Latin America has an unfortunate reputation for non-transparent practices, especially in business — and yes, in advertising.
But what people don’t know is that Latin America is seriously attempting to tackle advertising's transparency issue, which continues to vex the industry in North America.
On September 1, the Mexican Chamber of Senators and Deputies enacted a new law that eliminates and prosecutes non-transparent media practices between advertisers, media owners and agencies. This is groundbreaking legislation that should create ripple effects throughout the industry, in Latin America and the U.S.
In 2016, when the ANA, K2 and Ebiquity released a study alleging unfair media buying and planning practices in the U.S., agencies were defensive. After some soul searching — and significant pushback from clients as well as the U.S. justice department, which is still investigating the issue — stateside agencies re-evaluated their practices and began introducing reforms to repair the damage.
Among the many regulations imposed by Mexico’s legislation are reforms that U.S. media agencies have been adopting voluntarily. They include prohibiting agencies from buying media to re-sell to advertisers with high markups and guarantees that advertisers receive discounts in full.
As programmatic spending surpasses $81 billion this year, according to eMarketer, close attention is still being paid to transparency, or lack thereof. The ANA recently announced a new study “aimed at improving process transparency and productivity” in programmatic. According to the organization, nontransparent practices cost advertisers billions of dollars and make roughly 15% of their investments unattributable.
Mexico is regulating the complex processes of programmatic. According to the new law, an agency must disclose the identity of the advertiser as soon as media is placed programmatically. In addition to reporting campaign results to their clients within 30 days, agencies must disclose all vendors used during the campaign as well as platform and technology fees.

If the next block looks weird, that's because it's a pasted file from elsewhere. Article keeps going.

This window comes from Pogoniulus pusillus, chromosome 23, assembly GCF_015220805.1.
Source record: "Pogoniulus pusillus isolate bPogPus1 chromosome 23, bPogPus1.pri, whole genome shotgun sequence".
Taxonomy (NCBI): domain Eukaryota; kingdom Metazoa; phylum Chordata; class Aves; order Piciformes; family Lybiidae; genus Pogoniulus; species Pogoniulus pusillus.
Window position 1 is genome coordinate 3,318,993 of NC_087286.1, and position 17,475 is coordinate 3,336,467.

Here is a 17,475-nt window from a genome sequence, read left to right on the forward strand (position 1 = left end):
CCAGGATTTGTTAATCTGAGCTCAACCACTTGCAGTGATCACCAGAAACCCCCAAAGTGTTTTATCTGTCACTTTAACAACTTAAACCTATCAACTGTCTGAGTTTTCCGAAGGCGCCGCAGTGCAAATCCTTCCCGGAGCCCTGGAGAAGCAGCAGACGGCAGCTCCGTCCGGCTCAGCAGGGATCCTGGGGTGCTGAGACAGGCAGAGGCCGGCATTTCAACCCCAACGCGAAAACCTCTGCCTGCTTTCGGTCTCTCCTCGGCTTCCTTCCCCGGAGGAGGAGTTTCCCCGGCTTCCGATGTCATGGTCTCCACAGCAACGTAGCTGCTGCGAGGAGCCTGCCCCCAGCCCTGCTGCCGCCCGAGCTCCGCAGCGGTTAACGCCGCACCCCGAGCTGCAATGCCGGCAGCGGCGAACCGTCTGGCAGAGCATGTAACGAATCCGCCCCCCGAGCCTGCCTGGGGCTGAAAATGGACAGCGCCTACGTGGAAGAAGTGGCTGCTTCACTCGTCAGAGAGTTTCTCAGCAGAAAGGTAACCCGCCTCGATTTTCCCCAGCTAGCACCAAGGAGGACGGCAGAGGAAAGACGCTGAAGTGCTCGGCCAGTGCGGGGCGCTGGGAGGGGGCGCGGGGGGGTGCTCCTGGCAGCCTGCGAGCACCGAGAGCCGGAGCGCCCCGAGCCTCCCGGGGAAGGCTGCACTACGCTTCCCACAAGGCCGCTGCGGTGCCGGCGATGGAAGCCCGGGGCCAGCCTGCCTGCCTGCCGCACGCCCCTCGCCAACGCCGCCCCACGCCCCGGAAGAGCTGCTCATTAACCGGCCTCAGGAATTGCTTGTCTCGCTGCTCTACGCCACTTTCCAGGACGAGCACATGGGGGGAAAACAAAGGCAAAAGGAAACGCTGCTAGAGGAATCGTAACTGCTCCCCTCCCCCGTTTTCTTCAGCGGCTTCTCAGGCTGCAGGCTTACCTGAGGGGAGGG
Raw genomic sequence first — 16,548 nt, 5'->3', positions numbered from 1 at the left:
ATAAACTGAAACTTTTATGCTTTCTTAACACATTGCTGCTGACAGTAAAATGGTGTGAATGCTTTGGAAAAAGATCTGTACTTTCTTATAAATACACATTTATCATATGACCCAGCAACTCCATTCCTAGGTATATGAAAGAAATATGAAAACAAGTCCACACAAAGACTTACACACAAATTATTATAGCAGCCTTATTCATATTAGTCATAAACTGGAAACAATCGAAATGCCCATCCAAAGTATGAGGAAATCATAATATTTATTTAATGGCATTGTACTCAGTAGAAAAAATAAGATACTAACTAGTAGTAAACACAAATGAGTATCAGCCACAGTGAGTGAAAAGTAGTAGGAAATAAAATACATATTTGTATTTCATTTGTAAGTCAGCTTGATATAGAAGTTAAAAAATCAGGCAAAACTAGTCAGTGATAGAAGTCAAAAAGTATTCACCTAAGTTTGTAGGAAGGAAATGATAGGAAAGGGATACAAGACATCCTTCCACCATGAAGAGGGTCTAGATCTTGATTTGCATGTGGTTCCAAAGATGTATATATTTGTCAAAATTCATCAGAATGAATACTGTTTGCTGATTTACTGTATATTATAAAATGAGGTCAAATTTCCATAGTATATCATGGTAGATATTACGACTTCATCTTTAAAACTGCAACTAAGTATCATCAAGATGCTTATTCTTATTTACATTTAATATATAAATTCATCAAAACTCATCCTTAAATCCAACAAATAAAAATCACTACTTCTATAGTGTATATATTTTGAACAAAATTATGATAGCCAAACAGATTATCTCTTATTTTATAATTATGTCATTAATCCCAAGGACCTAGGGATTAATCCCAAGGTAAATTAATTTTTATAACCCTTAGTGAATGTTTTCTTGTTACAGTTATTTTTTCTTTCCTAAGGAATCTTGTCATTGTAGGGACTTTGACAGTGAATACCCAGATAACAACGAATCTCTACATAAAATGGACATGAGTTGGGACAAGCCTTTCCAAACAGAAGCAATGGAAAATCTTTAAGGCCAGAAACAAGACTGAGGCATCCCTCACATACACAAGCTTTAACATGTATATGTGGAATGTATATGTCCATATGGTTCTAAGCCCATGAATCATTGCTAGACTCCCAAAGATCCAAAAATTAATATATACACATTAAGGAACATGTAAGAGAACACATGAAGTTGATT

These are key forward-thinking controls that will help clarify a very complicated web of relationships and deals. But why stop there? We can bring trust to the marketing ecosystem by creating standards evaluating data quality and privacy compliance to mitigate risk for marketers.
Let’s consider agencies were required to disclose the following:
Sharing the identity of all data providers and ensuring they’re privacy compliant
Reviewing all consent mechanisms and data collection practices
Sharing data governance, protection and methodology
Establishing the quality of the data used
Offering direct access to campaign results and performance
Full transparency about the team working on the account
Mexico is the second country to legislate media transparency after France passed the “Sapin” law of 1993 and more rules in 2017 regulating digital media. The law imposes penalties of up to 4% of total annual revenue for non-compliance — no small change for agencies, advertisers and media owners.
Although a handful of media agencies were cleared of wrongdoing by the Justice Department following the ANA report, investigations are still open.
Transparency is a two-way street. Agencies can be more transparent if advertisers do the same. Honest collaborations between clients and agencies will lead to mutual success between all parties.
Santiago Mas is managing director, LATAM at Labelium.